Rheumatoid Arthritis Drug Drops A1c


By: Linda von Wartburg

A drug initially designed to treat the autoimmune disease of juvenile rheumatoid arthritis has been found helpful in treating type 2 diabetes.  The drug is an “interleukin-1-receptor antagonist” that goes by the name of anakinra (Kineret).

Interleukins are a type of cytokine, special messenger proteins that communicate between cells. The message sent by interleukin-1 (IL-1) triggers action by disease-fighting cells that, in diabetes and rheumatoid arthritis, are misguided and cause inflammation.  Anakinra is “antagonistic” to the IL-1 receptor; that is, it keeps IL-1 from binding to its receptor on the cell at the receiving end of the message.  If IL-1 can’t bind, the message doesn’t get through. Anakinra binds to the same receptor on the cell as IL-1 ordinarily would. By hogging the spot and keeping IL-1 from sending its signal to that cell, it stops IL-1 from triggering inflammation.

High glucose concentrations increase the production of a certain interleukin, IL-1 beta. IL-1 beta causes impaired insulin secretion, decreased beta cell growth, and beta cell death. Furthermore, natural IL-1 receptor antagonist is reduced in the islets of people with type 2 diabetes. The upshot is that you’ve got too much IL-beta and too little IL-1 receptor antagonist, resulting in inflammation and beta cell destruction.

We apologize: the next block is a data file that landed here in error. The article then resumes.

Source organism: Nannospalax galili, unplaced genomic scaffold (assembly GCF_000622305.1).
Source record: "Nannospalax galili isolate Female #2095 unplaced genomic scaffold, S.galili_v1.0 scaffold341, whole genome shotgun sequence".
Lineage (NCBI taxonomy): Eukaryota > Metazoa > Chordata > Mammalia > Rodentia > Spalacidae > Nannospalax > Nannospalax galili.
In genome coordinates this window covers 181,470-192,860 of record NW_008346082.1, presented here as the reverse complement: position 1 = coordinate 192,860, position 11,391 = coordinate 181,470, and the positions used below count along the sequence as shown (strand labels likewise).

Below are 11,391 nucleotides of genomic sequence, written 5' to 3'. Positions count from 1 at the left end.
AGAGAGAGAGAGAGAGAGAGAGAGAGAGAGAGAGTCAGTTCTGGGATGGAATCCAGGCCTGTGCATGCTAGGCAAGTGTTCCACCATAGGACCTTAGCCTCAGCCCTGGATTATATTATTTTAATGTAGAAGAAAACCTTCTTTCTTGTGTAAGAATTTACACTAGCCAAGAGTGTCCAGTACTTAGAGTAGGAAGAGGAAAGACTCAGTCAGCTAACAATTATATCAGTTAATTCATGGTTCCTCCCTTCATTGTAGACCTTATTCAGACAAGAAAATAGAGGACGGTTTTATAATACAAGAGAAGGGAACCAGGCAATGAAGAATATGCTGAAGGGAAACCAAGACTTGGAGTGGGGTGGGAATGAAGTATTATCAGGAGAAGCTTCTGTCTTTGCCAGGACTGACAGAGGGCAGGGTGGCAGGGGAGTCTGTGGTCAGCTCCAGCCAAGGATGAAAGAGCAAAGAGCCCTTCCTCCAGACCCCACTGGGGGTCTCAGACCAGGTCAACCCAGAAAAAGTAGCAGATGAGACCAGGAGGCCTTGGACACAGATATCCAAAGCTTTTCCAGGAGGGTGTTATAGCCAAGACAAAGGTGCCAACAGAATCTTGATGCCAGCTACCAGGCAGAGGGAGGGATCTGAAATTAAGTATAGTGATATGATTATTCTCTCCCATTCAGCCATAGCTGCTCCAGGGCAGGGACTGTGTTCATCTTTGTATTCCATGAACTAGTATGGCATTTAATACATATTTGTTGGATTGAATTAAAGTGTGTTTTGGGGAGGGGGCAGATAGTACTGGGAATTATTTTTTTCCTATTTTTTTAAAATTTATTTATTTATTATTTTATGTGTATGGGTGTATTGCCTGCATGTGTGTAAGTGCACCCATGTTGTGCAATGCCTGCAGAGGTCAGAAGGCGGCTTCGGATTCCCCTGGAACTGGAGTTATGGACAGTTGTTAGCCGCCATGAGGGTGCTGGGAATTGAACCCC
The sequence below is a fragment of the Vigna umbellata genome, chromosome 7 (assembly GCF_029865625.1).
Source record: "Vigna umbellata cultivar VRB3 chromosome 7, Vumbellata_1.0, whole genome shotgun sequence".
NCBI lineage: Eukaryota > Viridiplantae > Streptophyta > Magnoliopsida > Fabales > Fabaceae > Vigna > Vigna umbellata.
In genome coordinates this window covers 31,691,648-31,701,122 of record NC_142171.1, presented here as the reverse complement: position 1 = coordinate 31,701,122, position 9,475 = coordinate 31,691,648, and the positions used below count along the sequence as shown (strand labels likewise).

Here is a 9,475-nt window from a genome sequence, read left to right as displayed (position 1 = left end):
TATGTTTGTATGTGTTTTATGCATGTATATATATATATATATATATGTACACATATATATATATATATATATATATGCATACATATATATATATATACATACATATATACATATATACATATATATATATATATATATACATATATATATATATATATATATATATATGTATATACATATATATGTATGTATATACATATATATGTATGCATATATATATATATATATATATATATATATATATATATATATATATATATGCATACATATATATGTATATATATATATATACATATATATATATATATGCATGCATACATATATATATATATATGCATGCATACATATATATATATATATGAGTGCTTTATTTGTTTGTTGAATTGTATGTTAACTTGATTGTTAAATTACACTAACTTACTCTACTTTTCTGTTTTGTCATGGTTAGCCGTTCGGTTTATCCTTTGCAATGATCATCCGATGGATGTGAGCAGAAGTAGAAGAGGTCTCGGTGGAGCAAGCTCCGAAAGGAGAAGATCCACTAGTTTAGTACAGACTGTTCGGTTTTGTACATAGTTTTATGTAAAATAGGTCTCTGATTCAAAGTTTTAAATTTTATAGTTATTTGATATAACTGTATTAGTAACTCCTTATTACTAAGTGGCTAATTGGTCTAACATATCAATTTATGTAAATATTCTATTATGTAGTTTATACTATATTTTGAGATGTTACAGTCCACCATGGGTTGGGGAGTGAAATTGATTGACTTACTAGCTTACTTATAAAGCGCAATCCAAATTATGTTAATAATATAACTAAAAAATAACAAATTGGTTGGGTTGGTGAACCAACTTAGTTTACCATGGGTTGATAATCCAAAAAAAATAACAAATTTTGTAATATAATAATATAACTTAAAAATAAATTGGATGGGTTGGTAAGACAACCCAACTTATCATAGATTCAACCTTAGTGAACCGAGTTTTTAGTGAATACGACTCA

In the Swiss study, a thirteen-week treatment of daily injections of anakinra increased insulin production and led to a 0.33% drop in A1c’s in 34 people with type 2 diabetes.  The A1c’s of the control group increased 0.13%. The researchers theorize that the drop was due to enhanced beta cell secretory function. Oddly enough, the drug was more effective in thinner people.

The New England Journal of Medicine



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